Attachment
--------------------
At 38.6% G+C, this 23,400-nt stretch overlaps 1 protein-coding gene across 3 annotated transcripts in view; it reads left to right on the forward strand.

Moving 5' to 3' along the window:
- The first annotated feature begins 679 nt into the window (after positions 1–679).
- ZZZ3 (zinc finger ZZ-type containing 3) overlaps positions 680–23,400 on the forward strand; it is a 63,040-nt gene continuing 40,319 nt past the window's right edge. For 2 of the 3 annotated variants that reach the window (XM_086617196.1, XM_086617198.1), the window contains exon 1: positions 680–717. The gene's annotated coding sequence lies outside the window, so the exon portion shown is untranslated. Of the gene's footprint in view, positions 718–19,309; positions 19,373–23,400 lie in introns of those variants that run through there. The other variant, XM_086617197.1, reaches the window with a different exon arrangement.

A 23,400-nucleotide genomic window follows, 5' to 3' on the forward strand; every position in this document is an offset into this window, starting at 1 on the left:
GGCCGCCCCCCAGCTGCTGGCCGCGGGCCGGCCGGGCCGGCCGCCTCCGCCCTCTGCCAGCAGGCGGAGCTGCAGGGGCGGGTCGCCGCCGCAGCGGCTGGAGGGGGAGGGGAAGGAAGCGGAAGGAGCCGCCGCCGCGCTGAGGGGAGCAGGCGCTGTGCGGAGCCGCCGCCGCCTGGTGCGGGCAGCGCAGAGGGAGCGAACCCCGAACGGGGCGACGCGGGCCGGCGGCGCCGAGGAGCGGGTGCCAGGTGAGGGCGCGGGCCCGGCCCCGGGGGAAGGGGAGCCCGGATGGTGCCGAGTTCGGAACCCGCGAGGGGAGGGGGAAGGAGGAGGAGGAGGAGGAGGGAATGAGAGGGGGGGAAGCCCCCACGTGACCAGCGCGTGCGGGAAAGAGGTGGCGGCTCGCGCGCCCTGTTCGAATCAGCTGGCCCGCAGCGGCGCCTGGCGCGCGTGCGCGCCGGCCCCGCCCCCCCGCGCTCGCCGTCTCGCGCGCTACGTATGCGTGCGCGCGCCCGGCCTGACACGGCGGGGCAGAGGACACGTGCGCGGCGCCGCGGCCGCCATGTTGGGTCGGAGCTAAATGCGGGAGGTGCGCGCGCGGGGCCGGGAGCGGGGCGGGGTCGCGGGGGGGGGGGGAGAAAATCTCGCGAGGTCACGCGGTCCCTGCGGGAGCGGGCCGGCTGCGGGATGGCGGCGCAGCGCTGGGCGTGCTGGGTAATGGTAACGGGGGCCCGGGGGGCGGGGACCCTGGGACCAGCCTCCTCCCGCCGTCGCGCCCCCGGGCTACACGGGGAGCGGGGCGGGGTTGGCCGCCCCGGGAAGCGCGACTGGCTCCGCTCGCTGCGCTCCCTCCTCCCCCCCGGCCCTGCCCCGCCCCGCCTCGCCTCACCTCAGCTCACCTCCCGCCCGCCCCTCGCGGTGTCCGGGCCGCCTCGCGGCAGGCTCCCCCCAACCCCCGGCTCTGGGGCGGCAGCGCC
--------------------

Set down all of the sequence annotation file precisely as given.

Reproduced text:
At 38.6% G+C, this 23,400-nt stretch overlaps 1 protein-coding gene across 3 annotated transcripts in view; it reads left to right on the forward strand.

Moving 5' to 3' along the window:
- The first annotated feature begins 679 nt into the window (after positions 1–679).
- ZZZ3 (zinc finger ZZ-type containing 3) overlaps positions 680–23,400 on the forward strand; it is a 63,040-nt gene continuing 40,319 nt past the window's right edge. For 2 of the 3 annotated variants that reach the window (XM_086617196.1, XM_086617198.1), the window contains exon 1: positions 680–717. The gene's annotated coding sequence lies outside the window, so the exon portion shown is untranslated. Of the gene's footprint in view, positions 718–19,309; positions 19,373–23,400 lie in introns of those variants that run through there. The other variant, XM_086617197.1, reaches the window with a different exon arrangement.

A 23,400-nucleotide genomic window follows, 5' to 3' on the forward strand; every position in this document is an offset into this window, starting at 1 on the left:
GGCCGCCCCCCAGCTGCTGGCCGCGGGCCGGCCGGGCCGGCCGCCTCCGCCCTCTGCCAGCAGGCGGAGCTGCAGGGGCGGGTCGCCGCCGCAGCGGCTGGAGGGGGAGGGGAAGGAAGCGGAAGGAGCCGCCGCCGCGCTGAGGGGAGCAGGCGCTGTGCGGAGCCGCCGCCGCCTGGTGCGGGCAGCGCAGAGGGAGCGAACCCCGAACGGGGCGACGCGGGCCGGCGGCGCCGAGGAGCGGGTGCCAGGTGAGGGCGCGGGCCCGGCCCCGGGGGAAGGGGAGCCCGGATGGTGCCGAGTTCGGAACCCGCGAGGGGAGGGGGAAGGAGGAGGAGGAGGAGGAGGGAATGAGAGGGGGGGAAGCCCCCACGTGACCAGCGCGTGCGGGAAAGAGGTGGCGGCTCGCGCGCCCTGTTCGAATCAGCTGGCCCGCAGCGGCGCCTGGCGCGCGTGCGCGCCGGCCCCGCCCCCCCGCGCTCGCCGTCTCGCGCGCTACGTATGCGTGCGCGCGCCCGGCCTGACACGGCGGGGCAGAGGACACGTGCGCGGCGCCGCGGCCGCCATGTTGGGTCGGAGCTAAATGCGGGAGGTGCGCGCGCGGGGCCGGGAGCGGGGCGGGGTCGCGGGGGGGGGGGGAGAAAATCTCGCGAGGTCACGCGGTCCCTGCGGGAGCGGGCCGGCTGCGGGATGGCGGCGCAGCGCTGGGCGTGCTGGGTAATGGTAACGGGGGCCCGGGGGGCGGGGACCCTGGGACCAGCCTCCTCCCGCCGTCGCGCCCCCGGGCTACACGGGGAGCGGGGCGGGGTTGGCCGCCCCGGGAAGCGCGACTGGCTCCGCTCGCTGCGCTCCCTCCTCCCCCCCGGCCCTGCCCCGCCCCGCCTCGCCTCACCTCAGCTCACCTCCCGCCCGCCCCTCGCGGTGTCCGGGCCGCCTCGCGGCAGGCTCCCCCCAACCCCCGGCTCTGGGGCGGCAGCGCC